“We’re seeing a rising trend in ageing or infrequently maintained facilities offering poor energy efficiency, meaning that a manufacturer’s efforts to reduce energy or waste through its operations are compromised by their factories.
“Regular maintenance works and premises assessments can provide simple fixes, such as replacing rusted gaskets or compromised door seals. These works can eradicate excess energy usage, making a manufacturer’s operations more sustainable, and cheaper to run and increase temperature resilience, which is a growing issue.
“The record temperatures we saw last summer typify our changing climate, and the heat gain on factory and cold store roofs was enormous. Many temperature-controlled facilities struggled to maintain operational temperatures, leading to excessive energy expenditure. Winter has delivered extreme colds too, meaning we are seeing the temperature resilience of these premises consistently put under massive scrutiny.”
Food waste was also flagged by Waldeck and Piercy as a key consideration.
“Whilst 70% of post-farm gate waste comes from households, consumers cannot be solely to blame,” Waldeck said. “This is especially important when Wrap research states that total food waste from suppliers has grown 100,000 tonnes since 2018, with nearly two-thirds increasing wastage since.
“Moreover, manufacturers have a duty to inform consumers about best storage practices to ensure longevity. For that, packaging can play a key role. In 2022, an estimated 670,000 tonnes of food were discarded because of misinterpretations of the definition of best-before and sell-by dates.
“Simple, accessible recipes on the packaging, or QR code links to online recipes are two innovative approaches to help inspire consumers to turn their leftovers into nutritious meals, making consumers more resourceful in the process.”
Piercy recommended undertaking redistribution routes for waste, highlighting that when this is not possible, animal feed or fuel can be alternative options.
She also noted the benefit of moving towards solutions such as electric fleets, renewables and integrating climate performance requirements into your procurement process.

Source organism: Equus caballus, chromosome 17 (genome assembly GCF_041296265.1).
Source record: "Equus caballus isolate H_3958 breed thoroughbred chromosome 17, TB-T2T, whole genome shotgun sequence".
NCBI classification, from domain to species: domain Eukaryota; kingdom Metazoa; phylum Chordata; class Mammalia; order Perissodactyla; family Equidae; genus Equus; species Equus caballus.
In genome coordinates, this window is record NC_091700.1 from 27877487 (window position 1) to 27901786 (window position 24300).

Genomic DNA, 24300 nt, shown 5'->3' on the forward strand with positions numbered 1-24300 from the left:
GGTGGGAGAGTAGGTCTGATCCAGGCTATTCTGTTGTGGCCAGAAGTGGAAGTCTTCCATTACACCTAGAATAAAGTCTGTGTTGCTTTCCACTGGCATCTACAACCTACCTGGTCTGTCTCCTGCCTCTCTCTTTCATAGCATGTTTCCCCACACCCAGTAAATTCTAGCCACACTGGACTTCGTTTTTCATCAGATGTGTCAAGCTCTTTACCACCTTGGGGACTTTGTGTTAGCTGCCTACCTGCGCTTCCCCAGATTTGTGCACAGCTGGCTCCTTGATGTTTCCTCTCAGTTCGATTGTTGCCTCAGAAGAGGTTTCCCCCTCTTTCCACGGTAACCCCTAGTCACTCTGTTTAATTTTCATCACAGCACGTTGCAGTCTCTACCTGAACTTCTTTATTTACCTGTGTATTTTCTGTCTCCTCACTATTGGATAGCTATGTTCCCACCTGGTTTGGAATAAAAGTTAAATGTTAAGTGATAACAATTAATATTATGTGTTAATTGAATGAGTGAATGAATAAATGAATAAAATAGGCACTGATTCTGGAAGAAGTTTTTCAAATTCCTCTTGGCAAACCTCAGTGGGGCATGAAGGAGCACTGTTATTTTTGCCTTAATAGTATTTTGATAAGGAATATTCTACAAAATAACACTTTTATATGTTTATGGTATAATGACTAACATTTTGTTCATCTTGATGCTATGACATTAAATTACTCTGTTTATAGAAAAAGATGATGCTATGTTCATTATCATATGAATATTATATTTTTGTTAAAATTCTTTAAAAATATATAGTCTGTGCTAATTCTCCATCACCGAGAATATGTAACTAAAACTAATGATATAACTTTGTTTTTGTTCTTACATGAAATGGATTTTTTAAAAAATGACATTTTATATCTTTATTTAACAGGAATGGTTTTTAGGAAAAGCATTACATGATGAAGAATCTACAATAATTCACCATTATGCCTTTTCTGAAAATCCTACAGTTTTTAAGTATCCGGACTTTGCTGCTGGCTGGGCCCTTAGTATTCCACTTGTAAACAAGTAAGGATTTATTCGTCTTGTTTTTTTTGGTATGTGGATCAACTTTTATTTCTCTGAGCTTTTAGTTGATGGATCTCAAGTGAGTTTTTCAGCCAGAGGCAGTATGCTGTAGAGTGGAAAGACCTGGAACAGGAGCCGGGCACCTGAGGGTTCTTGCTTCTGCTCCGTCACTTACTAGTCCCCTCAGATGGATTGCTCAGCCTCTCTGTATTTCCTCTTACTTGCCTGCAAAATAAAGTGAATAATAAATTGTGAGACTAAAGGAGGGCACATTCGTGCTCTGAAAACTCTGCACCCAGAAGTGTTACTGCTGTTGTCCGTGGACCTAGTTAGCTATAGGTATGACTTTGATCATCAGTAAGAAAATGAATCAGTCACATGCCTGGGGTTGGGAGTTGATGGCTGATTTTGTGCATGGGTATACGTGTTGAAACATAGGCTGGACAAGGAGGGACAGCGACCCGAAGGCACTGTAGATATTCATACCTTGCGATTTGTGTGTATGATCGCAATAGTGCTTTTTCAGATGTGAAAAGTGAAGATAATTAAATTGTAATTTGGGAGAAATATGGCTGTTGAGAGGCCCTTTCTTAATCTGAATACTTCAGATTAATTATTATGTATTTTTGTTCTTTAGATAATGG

However, she stated that although from a manufacturing perspective, companies can take many actions to reduce emissions, the first is to “understand the emissions footprint – you can’t manage what you can’t measure”.
Agrimetrics believes that “commentators tend to focus on actions like widescale tree planting or scaling back production as solutions for agriculture” when it comes to lowering emissions.
“Yet both do little to help from a food industry perspective, particularly if the emissions associated with food production are just switched to another country. In fact, this ‘offshoring’ may even increase overall emissions,” pointed out Geraghty.
“The industry recognises that land management measures (e.g. peatland restoration, enhanced soil carbon storage, enhancing hedgerows) do have a role to play. But it’s the changes that can be integrated into farming businesses that arguably offer win-wins for farmers – the link between productivity and sustainability should not be ignored.
“Many of the decisions that can influence these actions can be made easier by use of data, but currently a lot of data is locked away or untapped.
“The right data enables more targeted management and mitigation activities at the farm and the food supply chain level, better use of key inputs, more timely interventions, and less wasted productivity on ineffective practices.
“It is at the farm level where emissions savings need to be made if the UK is to achieve its commitments, with agriculture the main sector responsible for nitrous oxide and methane emissions. To do this, farmers need to have access to more granular data, ensuring any actions taken are then based on localised data at the individual farm and food business level.”
But, as Agrimetrics highlighted, one of the biggest challenges around data is choice. Although environmental tools are increasingly available, the sheer number of options available to the industry can be perplexing.
Do we understand Net Zero?
Although we are seeing some great work undertaken by the sector in the race to Net Zero, research from The Future Food Movement, which surveyed 100 senior food leaders last November, revealed that a mere 15% feel confident in articulating their Net Zero strategy.
The analysis uncovered that more than half of the leaders asked believe they should have mandatory climate skills training, with 91% believing that climate skills training will be helpful in achieving Net Zero.
Moreover, it showed that only 10% of colleagues have Net Zero KPIs built into their job roles.
As such, The Future Food Movement is calling for a public commitment on climate literacy from the top 150 food businesses in the UK by 2024.
If we are to move ahead and reach Net Zero, it is imperative that we have a plan – and that that plan is understood and implemented by not just those leading the sector but the entire company. However, for that to happen, the leaders need to lead and foster a new way of operating, similar to the idea of food safety culture, wherein Net Zero is recognised and embraced.
Climate change may not be the elephant in the room anymore, but we just because we’ve given it a seat at the table doesn’t mean we’re equipped to deal with it. We need to become climate literate – and quick.